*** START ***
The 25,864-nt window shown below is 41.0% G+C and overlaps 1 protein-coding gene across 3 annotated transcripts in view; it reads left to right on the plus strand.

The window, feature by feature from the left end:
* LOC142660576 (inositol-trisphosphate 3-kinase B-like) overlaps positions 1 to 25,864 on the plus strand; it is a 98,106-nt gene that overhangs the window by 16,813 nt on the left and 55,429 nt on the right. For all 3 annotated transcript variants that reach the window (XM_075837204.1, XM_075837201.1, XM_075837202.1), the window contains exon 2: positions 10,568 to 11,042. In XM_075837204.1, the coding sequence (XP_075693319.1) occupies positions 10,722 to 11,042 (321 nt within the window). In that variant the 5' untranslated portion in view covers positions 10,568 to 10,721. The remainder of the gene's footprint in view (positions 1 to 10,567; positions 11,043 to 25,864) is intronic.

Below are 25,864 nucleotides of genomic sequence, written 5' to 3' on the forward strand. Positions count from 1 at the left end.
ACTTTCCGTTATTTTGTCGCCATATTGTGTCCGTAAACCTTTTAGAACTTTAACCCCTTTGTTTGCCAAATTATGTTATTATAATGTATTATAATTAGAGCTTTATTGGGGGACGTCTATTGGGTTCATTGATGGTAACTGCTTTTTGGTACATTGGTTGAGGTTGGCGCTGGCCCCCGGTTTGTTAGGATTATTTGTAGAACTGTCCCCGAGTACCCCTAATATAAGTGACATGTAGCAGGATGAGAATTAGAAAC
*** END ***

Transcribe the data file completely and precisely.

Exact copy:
The 25,864-nt window shown below is 41.0% G+C and overlaps 1 protein-coding gene across 3 annotated transcripts in view; it reads left to right on the plus strand.

The window, feature by feature from the left end:
* LOC142660576 (inositol-trisphosphate 3-kinase B-like) overlaps positions 1 to 25,864 on the plus strand; it is a 98,106-nt gene that overhangs the window by 16,813 nt on the left and 55,429 nt on the right. For all 3 annotated transcript variants that reach the window (XM_075837204.1, XM_075837201.1, XM_075837202.1), the window contains exon 2: positions 10,568 to 11,042. In XM_075837204.1, the coding sequence (XP_075693319.1) occupies positions 10,722 to 11,042 (321 nt within the window). In that variant the 5' untranslated portion in view covers positions 10,568 to 10,721. The remainder of the gene's footprint in view (positions 1 to 10,567; positions 11,043 to 25,864) is intronic.

Below are 25,864 nucleotides of genomic sequence, written 5' to 3' on the forward strand. Positions count from 1 at the left end.
ACTTTCCGTTATTTTGTCGCCATATTGTGTCCGTAAACCTTTTAGAACTTTAACCCCTTTGTTTGCCAAATTATGTTATTATAATGTATTATAATTAGAGCTTTATTGGGGGACGTCTATTGGGTTCATTGATGGTAACTGCTTTTTGGTACATTGGTTGAGGTTGGCGCTGGCCCCCGGTTTGTTAGGATTATTTGTAGAACTGTCCCCGAGTACCCCTAATATAAGTGACATGTAGCAGGATGAGAATTAGAAAC